ChemPlusChem

Cover image for Vol. 78 Issue 3

March 2013

Volume 78, Issue 3

Pages 201–278

  1. Cover Picture

    1. Top of page
    2. Cover Picture
    3. Cover Profile
    4. Graphical Abstract
    5. Masthead
    6. News
    7. Communications
    8. Full Papers
    1. You have free access to this content
      Cover Picture: Preparation of Fluorescent Tubulin Binders (ChemPlusChem 3/2013) (page 201)

      Dr. Elena Riva, Dr. Martin Mattarella, Dr. Stella Borrelli, Dr. Michael S. Christodoulou, Dr. Daniele Cartelli, Dr. Marcus Main, Dr. Stephen Faulkner, Dr. Daniel Sykes, Prof. Dr. Graziella Cappelletti, Prof. Dr. John S. Snaith and Prof. Dr. Daniele Passarella

      Article first published online: 11 MAR 2013 | DOI: 10.1002/cplu.201390010

      Thumbnail image of graphical abstract

      The cover picture shows a lighthouse spreading its light on a stormy sea; this could be compared to the complexity of the biological role of tubulins and their involvement in cancer and neurodegenerative diseases. Just like a lighthouse, the microtubule structure could cast new light on live cell imaging studies if it incorporates fluorescent tubulin units. The compounds obtained by conjugation of tubulin binders with fluorescent probe molecules act as a bulb that can secure a direct assay to evidence the tubulin/microtubules network and offer a solution to overcome the invasive techniques of transfection or microinjection but also time-consuming immunofluorescence staining. A full account can be found in the Full Paper by D. Passarella and co-workers on page 222 ff.

  2. Cover Profile

    1. Top of page
    2. Cover Picture
    3. Cover Profile
    4. Graphical Abstract
    5. Masthead
    6. News
    7. Communications
    8. Full Papers
    1. You have free access to this content
      Preparation of Fluorescent Tubulin Binders (page 202)

      Dr. Elena Riva, Dr. Martin Mattarella, Dr. Stella Borrelli, Dr. Michael S. Christodoulou, Dr. Daniele Cartelli, Dr. Marcus Main, Dr. Stephen Faulkner, Dr. Daniel Sykes, Prof. Dr. Graziella Cappelletti, Prof. Dr. John S. Snaith and Prof. Dr. Daniele Passarella

      Article first published online: 11 MAR 2013 | DOI: 10.1002/cplu.201300032

      Thumbnail image of graphical abstract

      “We are also investigating the role of microtubules in neurodegenerative diseases and potential microtubule-targeted therapies.” This and more about the story behind the front cover can be found on page 202.

  3. Graphical Abstract

    1. Top of page
    2. Cover Picture
    3. Cover Profile
    4. Graphical Abstract
    5. Masthead
    6. News
    7. Communications
    8. Full Papers
    1. Graphical Abstract: ChemPlusChem 3/2013 (pages 203–207)

      Article first published online: 11 MAR 2013 | DOI: 10.1002/cplu.201390011

  4. Masthead

    1. Top of page
    2. Cover Picture
    3. Cover Profile
    4. Graphical Abstract
    5. Masthead
    6. News
    7. Communications
    8. Full Papers
    1. Masthead: ChemPlusChem 3/2013 (page 209)

      Article first published online: 11 MAR 2013 | DOI: 10.1002/cplu.201390012

  5. News

    1. Top of page
    2. Cover Picture
    3. Cover Profile
    4. Graphical Abstract
    5. Masthead
    6. News
    7. Communications
    8. Full Papers
  6. Communications

    1. Top of page
    2. Cover Picture
    3. Cover Profile
    4. Graphical Abstract
    5. Masthead
    6. News
    7. Communications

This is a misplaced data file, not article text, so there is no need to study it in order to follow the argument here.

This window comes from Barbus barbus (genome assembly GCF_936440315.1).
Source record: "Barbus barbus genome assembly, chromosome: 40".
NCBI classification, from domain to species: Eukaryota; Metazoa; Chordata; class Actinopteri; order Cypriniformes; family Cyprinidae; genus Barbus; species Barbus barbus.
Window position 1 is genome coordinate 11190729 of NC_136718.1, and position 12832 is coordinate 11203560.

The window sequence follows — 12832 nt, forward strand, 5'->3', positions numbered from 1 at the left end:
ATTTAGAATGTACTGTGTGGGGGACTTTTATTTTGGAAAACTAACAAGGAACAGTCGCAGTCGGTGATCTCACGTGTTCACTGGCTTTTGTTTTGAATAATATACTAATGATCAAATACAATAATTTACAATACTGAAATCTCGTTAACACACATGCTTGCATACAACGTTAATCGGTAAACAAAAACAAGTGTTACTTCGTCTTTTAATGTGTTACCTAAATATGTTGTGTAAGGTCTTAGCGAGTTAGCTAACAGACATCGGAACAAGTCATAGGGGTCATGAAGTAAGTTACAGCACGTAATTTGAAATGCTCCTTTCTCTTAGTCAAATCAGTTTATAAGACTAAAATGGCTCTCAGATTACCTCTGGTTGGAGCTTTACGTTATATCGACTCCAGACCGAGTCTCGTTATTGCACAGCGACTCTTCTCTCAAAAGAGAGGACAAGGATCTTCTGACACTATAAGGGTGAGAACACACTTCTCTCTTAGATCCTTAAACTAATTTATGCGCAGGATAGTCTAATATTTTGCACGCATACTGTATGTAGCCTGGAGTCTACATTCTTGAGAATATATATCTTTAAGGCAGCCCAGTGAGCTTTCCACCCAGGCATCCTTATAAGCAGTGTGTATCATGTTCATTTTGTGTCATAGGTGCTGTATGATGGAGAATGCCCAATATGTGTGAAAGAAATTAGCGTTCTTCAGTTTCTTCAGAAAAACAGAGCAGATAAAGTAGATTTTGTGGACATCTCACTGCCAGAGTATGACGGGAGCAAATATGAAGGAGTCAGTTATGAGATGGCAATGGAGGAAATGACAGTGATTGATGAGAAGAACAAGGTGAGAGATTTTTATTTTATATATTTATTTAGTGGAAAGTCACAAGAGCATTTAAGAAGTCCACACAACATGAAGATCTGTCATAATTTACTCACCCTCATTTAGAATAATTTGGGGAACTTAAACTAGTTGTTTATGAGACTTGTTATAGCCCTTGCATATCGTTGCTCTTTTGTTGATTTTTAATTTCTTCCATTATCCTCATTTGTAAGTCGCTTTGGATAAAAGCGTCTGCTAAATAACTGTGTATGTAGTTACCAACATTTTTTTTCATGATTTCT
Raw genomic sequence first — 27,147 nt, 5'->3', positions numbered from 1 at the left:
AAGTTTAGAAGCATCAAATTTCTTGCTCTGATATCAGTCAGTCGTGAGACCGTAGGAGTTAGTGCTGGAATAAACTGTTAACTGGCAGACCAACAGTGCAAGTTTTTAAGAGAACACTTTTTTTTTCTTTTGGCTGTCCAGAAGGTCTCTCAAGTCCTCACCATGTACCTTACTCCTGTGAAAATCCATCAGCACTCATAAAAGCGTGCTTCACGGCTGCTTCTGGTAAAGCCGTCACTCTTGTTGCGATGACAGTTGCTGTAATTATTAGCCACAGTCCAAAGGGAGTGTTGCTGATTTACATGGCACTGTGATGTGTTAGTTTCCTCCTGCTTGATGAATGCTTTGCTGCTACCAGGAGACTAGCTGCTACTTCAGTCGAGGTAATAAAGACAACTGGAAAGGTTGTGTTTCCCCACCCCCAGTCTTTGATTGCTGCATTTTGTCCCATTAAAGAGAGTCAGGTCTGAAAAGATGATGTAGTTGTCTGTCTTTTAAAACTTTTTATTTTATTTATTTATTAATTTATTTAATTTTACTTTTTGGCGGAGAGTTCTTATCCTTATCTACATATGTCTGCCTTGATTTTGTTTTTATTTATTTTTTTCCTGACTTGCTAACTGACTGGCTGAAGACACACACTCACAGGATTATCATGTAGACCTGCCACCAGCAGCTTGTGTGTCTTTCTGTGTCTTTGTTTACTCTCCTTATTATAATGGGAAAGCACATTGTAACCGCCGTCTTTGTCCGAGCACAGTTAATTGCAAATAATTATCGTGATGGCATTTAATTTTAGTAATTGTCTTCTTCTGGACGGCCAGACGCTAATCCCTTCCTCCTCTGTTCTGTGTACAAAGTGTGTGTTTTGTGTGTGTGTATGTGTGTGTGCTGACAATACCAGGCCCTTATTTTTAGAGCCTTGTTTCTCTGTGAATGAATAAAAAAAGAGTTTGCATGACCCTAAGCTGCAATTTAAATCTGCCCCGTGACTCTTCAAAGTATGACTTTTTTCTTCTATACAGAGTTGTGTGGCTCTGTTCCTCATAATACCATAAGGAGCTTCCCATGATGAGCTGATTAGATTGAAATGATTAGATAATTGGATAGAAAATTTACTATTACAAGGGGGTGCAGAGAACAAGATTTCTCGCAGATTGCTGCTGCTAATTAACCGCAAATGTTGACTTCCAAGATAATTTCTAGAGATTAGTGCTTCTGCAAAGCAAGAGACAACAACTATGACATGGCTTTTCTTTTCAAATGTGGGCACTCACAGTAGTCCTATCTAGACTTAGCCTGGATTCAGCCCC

8. Full Papers
    1. Noninnocent Behavior of Nitrosoarene–Pyridine Hybrid Ligands: Ruthenium Complexes Bearing a 2-(2-Nitrosoaryl)Pyridine Monoanion Radical (pages 214–217)

      Siu-Chung Chan, Dr. Jason England, Wing-Chun Lee, Prof. Dr. Karl Wieghardt and Prof. Dr. Chun-Yuen Wong

      Article first published online: 18 JAN 2013 | DOI: 10.1002/cplu.201200314

      Thumbnail image of graphical abstract

      Redox-active ligands: Structural, spectroscopic, and theoretical studies of ruthenium(II) complexes bearing 2-(2-nitrosoaryl)pyridine ligands and their reduced analogues reveals the redox noninnocence of 2-(2-nitrosoaryl)pyridine (see scheme).

    2. Synthesis of Single-Crystalline LiMn2O4 and LiMn1.5Ni0.5O4 Nanocrystals and Their Lithium Storage Properties (pages 218–221)

      Dr. Ziyang Lu, Xianhong Rui, Huiteng Tan, Wenyu Zhang, Prof. Huey Hoon Hng and Prof. Qingyu Yan

      Article first published online: 21 JAN 2013 | DOI: 10.1002/cplu.201200294

      Thumbnail image of graphical abstract

      Yolk–shell spheres as nanoreactors: Single-crystalline LiMn2O4 and LiMn1.5Ni0.5O4 nanocrystals have been prepared by using yolk–shell spheres as nanoreactors to confine the size of the nanocrystals to a range of 14–19 nm (see scheme). These nanocrystals were subsequently employed as cathode materials and showed high lithium-ion storage capacities and stable charge–discharge cycling, especially at high current densities.

  7. Full Papers

    1. Top of page
    2. Cover Picture
    3. Cover Profile
    4. Graphical Abstract
    5. Masthead
    6. News
    7. Communications
    8. Full Papers
    1. Preparation of Fluorescent Tubulin Binders (pages 222–226)

      Dr. Elena Riva, Dr. Martin Mattarella, Dr. Stella Borrelli, Dr. Michael S. Christodoulou, Dr. Daniele Cartelli, Dr. Marcus Main, Dr. Stephen Faulkner, Dr. Daniel Sykes, Prof. Dr. Graziella Cappelletti, Prof. Dr. John S. Snaith and Prof. Dr. Daniele Passarella

      Article first published online: 14 JAN 2013 | DOI: 10.1002/cplu.201200260

      Thumbnail image of graphical abstract

      A chip off the old block: Thiocolchicine, taxol and cephalomannine have been used as building blocks for the preparation of four different fluorescent compounds designed to image the tubulin/microtubule network in cells (see figure). Thiocolchicine gave the best results and the compound derived from conjugation with fluorescein minimally inhibits tubulin polymerization, is cell permeable and binds microtubules.